We have a household and national debt problem our government would like to inflate away but it's proving to be difficult to really get inflation going so far - today's inflation is very tame compared to the 70s.

Again they act as if it's crept up on us that demographics are a problem. We have known about this for +decades+.

They will not do inflation. It will hurt pensions. If a party does inflation they will be instantly out of office. Government know this.

Witness over a decade of being frozen out of the housing market. Press attention: near zero.

A year of QE effects pensions. Endless moaning. Imagine what serious inflation would do. It's the same for house prices.

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Again they act as if it's crept up on us that demographics are a problem. We have known about this for +decades+.

They will not do inflation. It will hurt pensions. If a party does inflation they will be instantly out of office. Government know this.

Witness over a decade of being frozen out of the housing market. Press attention: near zero.

A year of QE effects pensions. Endless moaning. Imagine what serious inflation would do. It's the same for house prices.

We can't afford to invest in inflation today, simply because we can't afford the pay rises nor the benefits bill. ;)

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Back to topic. I might get a 30 year holiday, I might finish up with 10 but whatever it is more likely to be a holiday in a B+B than a 5*hotel. My living standards will fall, my living standards are falling, I know and expect this. My living standards falling may help your prospects for a better life at the margins. What would help your prospects for a better life in a meaningfull way is a return to an economics that didn't result in the majority of wealth that is created being 'owned' by a very small number of people. AFAIK not too many boomers with fsp's have much of a stake in the £13tn that is stashed away in offshore accounts.

The thing is, it's not possible for everyone to be screvved, it's not even likely for the majority to. In terms of the basics - food and shelter - there is just as much farm production and just as many standing buildings as there were. The same number of people will be able to live in nice Victorian houses in Bournemouth and have fresh cloted cream on their homebaked scones.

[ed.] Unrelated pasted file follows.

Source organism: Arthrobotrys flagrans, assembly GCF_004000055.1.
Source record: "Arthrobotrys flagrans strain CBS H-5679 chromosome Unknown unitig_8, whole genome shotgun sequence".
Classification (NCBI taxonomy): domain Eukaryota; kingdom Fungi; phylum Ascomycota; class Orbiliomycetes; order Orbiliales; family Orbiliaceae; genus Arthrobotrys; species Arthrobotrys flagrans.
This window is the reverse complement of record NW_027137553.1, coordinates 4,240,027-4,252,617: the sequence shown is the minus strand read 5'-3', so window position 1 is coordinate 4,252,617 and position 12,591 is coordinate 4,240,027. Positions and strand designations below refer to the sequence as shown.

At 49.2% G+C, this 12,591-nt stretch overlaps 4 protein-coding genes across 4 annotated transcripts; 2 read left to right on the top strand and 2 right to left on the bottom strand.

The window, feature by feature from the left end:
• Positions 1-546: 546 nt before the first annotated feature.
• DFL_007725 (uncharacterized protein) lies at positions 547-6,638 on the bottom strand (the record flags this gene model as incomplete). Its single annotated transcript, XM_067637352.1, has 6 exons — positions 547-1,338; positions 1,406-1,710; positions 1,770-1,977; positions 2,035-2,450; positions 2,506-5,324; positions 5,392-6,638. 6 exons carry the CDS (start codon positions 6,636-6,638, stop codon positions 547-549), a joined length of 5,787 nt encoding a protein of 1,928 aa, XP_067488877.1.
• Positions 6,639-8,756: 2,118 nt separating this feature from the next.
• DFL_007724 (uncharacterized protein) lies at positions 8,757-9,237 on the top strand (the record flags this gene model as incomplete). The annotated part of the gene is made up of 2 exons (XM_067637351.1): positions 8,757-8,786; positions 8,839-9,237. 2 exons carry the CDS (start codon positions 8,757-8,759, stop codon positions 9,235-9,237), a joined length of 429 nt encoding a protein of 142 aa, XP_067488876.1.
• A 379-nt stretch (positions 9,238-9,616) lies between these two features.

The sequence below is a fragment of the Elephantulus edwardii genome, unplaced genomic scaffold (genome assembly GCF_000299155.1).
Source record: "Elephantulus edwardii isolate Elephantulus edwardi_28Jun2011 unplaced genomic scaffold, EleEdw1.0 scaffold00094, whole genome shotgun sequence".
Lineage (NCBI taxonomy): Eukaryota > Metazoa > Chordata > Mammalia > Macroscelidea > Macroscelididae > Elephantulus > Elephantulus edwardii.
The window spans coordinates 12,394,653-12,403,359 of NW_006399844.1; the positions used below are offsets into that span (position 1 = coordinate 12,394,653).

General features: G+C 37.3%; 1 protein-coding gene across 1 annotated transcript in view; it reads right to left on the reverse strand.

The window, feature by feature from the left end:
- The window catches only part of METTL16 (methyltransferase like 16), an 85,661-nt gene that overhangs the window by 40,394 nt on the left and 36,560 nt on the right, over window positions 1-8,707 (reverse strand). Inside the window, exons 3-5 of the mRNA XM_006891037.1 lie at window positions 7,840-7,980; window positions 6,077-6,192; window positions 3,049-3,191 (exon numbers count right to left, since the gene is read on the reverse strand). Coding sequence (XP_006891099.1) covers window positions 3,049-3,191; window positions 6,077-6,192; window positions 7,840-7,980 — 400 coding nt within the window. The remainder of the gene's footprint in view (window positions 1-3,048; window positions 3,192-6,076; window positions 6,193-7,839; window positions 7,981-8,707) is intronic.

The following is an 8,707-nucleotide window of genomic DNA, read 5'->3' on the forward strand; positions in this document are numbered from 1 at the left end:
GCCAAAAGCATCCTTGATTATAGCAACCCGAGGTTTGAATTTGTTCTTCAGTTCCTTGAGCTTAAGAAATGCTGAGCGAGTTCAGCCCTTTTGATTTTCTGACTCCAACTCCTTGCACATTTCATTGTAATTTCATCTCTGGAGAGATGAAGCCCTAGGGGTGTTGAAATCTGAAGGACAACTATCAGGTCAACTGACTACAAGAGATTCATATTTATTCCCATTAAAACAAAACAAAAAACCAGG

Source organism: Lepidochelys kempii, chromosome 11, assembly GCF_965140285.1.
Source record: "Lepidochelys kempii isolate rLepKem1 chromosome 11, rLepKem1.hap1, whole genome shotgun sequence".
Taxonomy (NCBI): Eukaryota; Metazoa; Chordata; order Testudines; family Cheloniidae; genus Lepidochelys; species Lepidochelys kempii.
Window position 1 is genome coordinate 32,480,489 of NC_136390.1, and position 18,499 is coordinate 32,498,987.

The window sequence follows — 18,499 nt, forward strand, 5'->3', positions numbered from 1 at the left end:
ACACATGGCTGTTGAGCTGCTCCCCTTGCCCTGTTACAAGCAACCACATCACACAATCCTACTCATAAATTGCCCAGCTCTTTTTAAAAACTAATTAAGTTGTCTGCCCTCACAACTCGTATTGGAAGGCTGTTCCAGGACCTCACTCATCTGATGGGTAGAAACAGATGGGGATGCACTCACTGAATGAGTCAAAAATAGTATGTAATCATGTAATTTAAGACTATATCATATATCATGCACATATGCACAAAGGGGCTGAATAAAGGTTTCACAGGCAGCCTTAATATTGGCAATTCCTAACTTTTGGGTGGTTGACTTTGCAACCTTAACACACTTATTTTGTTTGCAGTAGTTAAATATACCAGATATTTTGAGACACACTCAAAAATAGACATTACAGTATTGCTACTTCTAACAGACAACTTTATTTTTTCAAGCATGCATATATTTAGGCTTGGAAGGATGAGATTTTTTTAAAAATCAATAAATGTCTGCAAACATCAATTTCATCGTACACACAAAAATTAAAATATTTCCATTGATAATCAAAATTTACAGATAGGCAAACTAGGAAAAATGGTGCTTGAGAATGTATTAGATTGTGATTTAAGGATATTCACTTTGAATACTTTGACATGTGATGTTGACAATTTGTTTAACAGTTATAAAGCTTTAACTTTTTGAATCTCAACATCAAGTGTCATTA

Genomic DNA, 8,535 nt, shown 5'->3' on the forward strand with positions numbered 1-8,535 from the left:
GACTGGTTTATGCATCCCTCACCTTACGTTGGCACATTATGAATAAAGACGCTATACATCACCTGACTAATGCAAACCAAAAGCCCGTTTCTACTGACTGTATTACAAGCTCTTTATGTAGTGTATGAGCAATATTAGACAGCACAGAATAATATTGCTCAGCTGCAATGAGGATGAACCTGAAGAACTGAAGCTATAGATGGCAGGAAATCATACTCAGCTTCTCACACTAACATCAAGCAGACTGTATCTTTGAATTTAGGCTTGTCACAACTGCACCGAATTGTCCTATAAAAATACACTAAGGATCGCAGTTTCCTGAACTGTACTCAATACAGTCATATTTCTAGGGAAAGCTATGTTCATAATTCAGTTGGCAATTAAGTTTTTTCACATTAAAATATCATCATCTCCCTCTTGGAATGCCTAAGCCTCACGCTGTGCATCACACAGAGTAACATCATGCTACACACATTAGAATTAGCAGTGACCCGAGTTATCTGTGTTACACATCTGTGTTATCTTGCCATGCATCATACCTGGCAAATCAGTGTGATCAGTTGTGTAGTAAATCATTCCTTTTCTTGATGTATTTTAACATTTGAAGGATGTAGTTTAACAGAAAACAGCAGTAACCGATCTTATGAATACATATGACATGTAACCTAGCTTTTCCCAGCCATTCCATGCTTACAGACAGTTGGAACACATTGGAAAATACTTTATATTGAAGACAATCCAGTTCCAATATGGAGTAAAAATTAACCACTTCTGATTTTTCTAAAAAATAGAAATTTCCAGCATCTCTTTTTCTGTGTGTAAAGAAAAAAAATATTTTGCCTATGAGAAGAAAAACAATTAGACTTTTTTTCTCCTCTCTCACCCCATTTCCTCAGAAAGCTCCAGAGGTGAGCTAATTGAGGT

The thing that is changing is the working out of what people get to use what resources. There is no longer a direct link between the amount of cash you put into your pension now and the size and location of your retirement house and the regularity of your clotted cream scone consumption.

There is a wider point about consumption of manufactured goods, since their production can shrink so they become more expensive and more scarce, but this is offset by the wonderful world of Wonderpup's automation. Anyway, who cares about manufactured crap if you can sit in the front window of a nice seaside house and have cream teas?

Remember peeps, the world oligarchy can own all the money and all the luxuries but they cant eat all the food or live in all the houses.

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This is why I packed in working aged 43 - 8 years ago.

Didn't see why I should work my balls off so the state could take most of what I earned and give it to people to do nothing

so I decided to get my fair share of the free money, before the wheels came off - which was inevitable.